A central question of American history is how U.S. democratic institutions developed from the early republic to the beginning of the Civil War. In this informative, thoughtful, and thoroughgoing book, Wilentz (history & American studies, Princeton Univ.; Chants Democratic) demonstrates how multiple meanings that have attached to American ideas of democracy, both as a form of government and as a social construct, were altered in a complex fashion from the egalitarian Jeffersonian view to the populist Lincolnian perspective. He examines events and experiences, in particular the phenomenon of increased popular oversight of state and national government, that led to changing relationships between governors and the governed. Wilentz's themes include the political conflicts found in the development of representative democracy and the implications of the slavery controversy in battles concerning democratic reforms. His clear, insightful narrative conveys new interconnected understandings of main historical dimensions in our national life and will enhance citizens' understanding of the history of American political development. This superb analysis is highly recommended for public and academic libraries. -Steven Puro, St. Louis Univ. Copyright 2005 Reed Business Information.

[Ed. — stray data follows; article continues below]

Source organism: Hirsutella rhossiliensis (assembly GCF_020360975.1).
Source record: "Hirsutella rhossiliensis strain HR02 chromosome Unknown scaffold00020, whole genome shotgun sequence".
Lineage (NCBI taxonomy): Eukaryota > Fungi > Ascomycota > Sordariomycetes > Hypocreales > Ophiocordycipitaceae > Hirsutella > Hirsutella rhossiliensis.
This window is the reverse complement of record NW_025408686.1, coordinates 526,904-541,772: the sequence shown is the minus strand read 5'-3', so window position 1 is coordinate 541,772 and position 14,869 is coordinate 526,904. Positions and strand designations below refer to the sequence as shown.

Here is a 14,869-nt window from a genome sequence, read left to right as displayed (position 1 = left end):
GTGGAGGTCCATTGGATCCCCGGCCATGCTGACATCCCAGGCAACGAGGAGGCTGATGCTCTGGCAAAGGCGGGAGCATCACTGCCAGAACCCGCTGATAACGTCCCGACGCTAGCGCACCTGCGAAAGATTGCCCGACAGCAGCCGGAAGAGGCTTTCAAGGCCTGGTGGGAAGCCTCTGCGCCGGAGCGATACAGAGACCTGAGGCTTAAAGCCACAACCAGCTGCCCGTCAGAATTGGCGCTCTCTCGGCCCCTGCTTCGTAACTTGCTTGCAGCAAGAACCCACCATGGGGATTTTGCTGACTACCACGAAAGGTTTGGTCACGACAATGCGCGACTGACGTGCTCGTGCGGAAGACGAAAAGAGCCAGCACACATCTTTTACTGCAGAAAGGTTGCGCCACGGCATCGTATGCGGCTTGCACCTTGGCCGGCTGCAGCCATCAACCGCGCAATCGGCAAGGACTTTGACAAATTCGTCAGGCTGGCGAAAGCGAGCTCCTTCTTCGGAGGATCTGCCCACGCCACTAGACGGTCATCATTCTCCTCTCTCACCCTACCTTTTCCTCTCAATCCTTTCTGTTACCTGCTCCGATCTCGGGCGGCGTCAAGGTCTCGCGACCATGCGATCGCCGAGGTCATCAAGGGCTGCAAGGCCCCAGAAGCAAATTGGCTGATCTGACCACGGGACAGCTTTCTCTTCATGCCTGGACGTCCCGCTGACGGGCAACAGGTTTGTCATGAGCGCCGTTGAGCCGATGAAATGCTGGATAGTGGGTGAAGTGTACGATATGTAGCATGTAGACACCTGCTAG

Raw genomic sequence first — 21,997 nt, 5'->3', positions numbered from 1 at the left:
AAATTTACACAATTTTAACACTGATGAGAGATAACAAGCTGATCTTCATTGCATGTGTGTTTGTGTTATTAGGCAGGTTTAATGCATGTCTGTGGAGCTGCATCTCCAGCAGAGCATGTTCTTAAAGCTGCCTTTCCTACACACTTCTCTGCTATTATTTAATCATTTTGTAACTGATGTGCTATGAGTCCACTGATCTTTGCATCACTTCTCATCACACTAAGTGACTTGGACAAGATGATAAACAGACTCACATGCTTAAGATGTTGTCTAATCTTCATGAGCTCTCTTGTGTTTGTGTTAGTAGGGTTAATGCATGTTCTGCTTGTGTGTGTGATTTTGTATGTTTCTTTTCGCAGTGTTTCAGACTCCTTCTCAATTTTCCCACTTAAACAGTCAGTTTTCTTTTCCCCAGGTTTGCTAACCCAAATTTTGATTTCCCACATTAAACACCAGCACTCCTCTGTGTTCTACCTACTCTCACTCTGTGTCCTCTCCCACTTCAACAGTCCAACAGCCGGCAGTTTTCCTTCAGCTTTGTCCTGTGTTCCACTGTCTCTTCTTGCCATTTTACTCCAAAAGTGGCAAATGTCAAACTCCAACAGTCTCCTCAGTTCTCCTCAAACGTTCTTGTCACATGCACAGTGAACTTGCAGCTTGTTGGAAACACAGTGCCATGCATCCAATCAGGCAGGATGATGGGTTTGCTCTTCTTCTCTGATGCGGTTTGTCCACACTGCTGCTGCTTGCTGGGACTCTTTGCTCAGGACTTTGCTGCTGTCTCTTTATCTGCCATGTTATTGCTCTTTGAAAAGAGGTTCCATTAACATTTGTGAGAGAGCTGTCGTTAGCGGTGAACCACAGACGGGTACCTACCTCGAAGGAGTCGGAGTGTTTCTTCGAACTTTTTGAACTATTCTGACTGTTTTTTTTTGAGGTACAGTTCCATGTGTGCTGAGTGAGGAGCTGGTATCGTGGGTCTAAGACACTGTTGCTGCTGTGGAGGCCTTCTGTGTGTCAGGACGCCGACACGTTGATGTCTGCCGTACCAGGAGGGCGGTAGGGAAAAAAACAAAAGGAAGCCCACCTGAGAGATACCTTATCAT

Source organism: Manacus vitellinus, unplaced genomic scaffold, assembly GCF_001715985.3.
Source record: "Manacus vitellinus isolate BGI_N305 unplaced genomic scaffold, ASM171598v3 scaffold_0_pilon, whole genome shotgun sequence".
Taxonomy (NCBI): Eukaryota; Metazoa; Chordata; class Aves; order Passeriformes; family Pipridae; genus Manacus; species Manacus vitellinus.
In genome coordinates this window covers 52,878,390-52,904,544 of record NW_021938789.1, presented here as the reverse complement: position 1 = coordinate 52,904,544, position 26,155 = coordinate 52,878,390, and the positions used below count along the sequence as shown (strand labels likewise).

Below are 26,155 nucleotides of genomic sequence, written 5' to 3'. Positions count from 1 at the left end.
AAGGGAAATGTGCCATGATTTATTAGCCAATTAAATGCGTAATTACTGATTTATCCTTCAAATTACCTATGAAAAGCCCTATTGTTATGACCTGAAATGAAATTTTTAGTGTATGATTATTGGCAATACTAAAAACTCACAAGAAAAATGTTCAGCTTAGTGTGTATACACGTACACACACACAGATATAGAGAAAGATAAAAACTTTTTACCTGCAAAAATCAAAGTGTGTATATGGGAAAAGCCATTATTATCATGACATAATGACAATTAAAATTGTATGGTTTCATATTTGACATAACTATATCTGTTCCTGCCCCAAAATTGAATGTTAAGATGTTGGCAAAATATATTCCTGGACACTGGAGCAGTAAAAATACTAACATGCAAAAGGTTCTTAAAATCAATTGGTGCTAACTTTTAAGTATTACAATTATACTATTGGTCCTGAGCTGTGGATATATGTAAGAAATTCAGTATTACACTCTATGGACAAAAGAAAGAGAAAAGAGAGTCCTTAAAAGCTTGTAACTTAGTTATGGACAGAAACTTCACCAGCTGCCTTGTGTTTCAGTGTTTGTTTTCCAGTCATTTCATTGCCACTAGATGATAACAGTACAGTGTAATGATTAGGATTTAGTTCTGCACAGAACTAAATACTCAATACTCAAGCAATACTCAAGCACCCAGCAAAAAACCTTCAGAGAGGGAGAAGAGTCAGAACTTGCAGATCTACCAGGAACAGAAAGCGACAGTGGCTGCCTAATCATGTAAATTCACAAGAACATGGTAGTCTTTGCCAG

Is the U.S. a democracy, or a republic? As Wilentz (History/Princeton Univ.) shows in this sprawling account, Americans debated the issue from the post-revolutionary era to the Civil War. In classical terms, a republic is governed "through the ministrations of the most worthy, enlightened men," whereas a democracy "dangerously handed power to the impassioned, unenlightened masses." One-time revolutionary firebrand Noah Webster so mistrusted the mob that, he thundered, had he foreseen popular rule, he would never have fought for freedom; even Thomas Jefferson, that most impassioned of democrats, allowed that given a free choice, the public chose wrongly more often than not. Democracy as such was an oxymoron, Wilentz observes, with power limited to white propertied men in the early days of the republic; the extension of rights throughout the 19th century to a wider polity was a matter of fierce fighting, and eventually war. The battle over just who was to be in charge began almost as soon as national freedom was achieved, an early test, Wilentz writes, being the Whisky Rebellion of 1794, fought by country people against an excise tax on distilled liquor imposed by urbanite arch-republican Alexander Hamilton. As the contest expanded, Wilentz notes, some of the differences between country and city people gave way to other divisions, and by the time Andrew Jackson ran for office in 1824, the gulf between North and South was beginning to widen (as, for a time, was that between those who believed in a cash economy and those who argued for the merits of credit). Abraham Lincoln, though deeply committed to democratic values, would insist on the supremacy of federal over states' rights, while thenominally democratic leaders of the South meant to exalt "the supreme political power of local elites." Wilentz shows that none of these battles was new when Lincoln took office; in some respects, they are still being fought today. Wilentz's book, though very long, wastes no words. A well-crafted, highly readable political history.